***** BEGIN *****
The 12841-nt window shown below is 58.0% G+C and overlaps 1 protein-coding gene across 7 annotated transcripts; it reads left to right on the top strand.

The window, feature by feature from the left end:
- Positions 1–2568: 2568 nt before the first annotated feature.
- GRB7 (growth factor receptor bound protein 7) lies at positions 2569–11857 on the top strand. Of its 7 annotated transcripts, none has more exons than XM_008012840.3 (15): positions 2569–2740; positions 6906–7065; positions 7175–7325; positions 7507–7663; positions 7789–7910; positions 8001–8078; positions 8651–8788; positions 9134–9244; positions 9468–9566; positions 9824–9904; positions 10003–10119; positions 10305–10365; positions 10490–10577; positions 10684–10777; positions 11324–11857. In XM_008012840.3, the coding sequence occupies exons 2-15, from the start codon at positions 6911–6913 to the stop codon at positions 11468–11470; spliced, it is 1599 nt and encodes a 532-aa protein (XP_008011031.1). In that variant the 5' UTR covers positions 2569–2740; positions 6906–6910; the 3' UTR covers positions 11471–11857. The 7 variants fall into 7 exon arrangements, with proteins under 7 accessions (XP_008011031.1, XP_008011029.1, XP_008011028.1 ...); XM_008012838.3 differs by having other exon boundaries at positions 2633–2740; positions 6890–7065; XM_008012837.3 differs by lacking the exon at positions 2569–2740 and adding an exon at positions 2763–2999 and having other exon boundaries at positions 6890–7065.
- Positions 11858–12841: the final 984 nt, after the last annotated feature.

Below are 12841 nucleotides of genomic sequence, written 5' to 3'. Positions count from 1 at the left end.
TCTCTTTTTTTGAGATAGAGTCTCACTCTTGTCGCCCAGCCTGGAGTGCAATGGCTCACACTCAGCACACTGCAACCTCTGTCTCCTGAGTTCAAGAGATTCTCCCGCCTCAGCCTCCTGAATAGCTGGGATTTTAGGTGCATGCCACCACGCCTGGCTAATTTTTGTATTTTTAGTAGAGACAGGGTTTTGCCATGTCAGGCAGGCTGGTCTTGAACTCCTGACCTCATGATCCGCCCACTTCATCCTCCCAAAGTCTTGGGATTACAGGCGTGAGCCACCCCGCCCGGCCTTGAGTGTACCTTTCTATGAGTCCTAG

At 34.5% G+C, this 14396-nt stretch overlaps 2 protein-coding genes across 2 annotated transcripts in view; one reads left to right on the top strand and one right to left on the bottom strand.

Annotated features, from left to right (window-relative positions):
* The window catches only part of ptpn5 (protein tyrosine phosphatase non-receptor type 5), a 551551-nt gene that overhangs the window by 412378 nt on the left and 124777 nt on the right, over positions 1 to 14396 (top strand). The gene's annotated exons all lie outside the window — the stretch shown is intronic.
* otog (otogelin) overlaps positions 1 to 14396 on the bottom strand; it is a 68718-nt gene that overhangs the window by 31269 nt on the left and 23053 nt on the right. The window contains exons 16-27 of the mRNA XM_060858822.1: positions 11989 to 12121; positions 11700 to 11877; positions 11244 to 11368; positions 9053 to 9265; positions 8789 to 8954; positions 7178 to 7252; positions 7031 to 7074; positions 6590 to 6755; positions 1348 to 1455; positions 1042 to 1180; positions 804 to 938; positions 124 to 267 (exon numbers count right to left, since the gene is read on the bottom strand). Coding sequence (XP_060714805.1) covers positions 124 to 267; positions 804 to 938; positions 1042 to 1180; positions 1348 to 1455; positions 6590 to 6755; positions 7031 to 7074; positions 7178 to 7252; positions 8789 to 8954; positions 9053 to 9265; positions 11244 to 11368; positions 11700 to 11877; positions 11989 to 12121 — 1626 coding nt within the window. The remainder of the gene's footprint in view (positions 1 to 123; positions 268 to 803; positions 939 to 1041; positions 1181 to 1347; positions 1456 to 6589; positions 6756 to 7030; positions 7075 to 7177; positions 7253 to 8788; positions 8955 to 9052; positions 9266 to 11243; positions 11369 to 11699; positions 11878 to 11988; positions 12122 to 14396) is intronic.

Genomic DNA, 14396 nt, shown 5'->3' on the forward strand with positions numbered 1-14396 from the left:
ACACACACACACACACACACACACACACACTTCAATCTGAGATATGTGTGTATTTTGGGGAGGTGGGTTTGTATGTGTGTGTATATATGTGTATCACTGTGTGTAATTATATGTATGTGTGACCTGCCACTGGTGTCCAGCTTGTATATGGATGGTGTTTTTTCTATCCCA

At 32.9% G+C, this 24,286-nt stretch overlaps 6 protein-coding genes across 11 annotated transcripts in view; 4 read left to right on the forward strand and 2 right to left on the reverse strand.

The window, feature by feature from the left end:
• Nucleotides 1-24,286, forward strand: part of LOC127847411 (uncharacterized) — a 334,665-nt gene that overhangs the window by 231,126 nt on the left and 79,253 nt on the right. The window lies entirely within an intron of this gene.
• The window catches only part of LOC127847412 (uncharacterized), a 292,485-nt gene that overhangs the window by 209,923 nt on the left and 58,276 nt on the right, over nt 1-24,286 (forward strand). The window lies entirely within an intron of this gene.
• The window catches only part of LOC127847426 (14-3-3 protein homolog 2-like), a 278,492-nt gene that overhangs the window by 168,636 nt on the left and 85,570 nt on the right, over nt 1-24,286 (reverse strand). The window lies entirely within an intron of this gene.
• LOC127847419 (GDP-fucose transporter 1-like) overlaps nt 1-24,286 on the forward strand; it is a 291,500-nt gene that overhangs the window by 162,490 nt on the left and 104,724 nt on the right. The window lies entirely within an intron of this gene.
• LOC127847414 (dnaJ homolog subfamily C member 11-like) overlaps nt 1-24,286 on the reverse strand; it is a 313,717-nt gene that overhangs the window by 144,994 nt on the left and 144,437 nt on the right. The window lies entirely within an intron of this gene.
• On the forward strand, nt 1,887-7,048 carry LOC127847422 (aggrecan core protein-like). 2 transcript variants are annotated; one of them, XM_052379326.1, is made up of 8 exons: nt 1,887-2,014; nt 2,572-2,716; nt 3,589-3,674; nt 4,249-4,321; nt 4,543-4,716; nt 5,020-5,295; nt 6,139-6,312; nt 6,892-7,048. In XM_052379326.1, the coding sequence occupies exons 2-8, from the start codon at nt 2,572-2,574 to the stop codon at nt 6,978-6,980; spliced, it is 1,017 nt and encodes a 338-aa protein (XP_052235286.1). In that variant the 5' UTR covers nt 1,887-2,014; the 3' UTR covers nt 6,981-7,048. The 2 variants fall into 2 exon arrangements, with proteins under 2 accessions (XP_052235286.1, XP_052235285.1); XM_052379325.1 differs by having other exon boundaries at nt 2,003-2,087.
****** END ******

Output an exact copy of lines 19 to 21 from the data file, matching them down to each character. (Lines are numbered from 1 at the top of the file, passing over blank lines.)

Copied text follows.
• LOC127847419 (GDP-fucose transporter 1-like) overlaps nt 1-24,286 on the forward strand; it is a 291,500-nt gene that overhangs the window by 162,490 nt on the left and 104,724 nt on the right. The window lies entirely within an intron of this gene.
• LOC127847414 (dnaJ homolog subfamily C member 11-like) overlaps nt 1-24,286 on the reverse strand; it is a 313,717-nt gene that overhangs the window by 144,994 nt on the left and 144,437 nt on the right. The window lies entirely within an intron of this gene.
• On the forward strand, nt 1,887-7,048 carry LOC127847422 (aggrecan core protein-like). 2 transcript variants are annotated; one of them, XM_052379326.1, is made up of 8 exons: nt 1,887-2,014; nt 2,572-2,716; nt 3,589-3,674; nt 4,249-4,321; nt 4,543-4,716; nt 5,020-5,295; nt 6,139-6,312; nt 6,892-7,048. In XM_052379326.1, the coding sequence occupies exons 2-8, from the start codon at nt 2,572-2,574 to the stop codon at nt 6,978-6,980; spliced, it is 1,017 nt and encodes a 338-aa protein (XP_052235286.1). In that variant the 5' UTR covers nt 1,887-2,014; the 3' UTR covers nt 6,981-7,048. The 2 variants fall into 2 exon arrangements, with proteins under 2 accessions (XP_052235286.1, XP_052235285.1); XM_052379325.1 differs by having other exon boundaries at nt 2,003-2,087.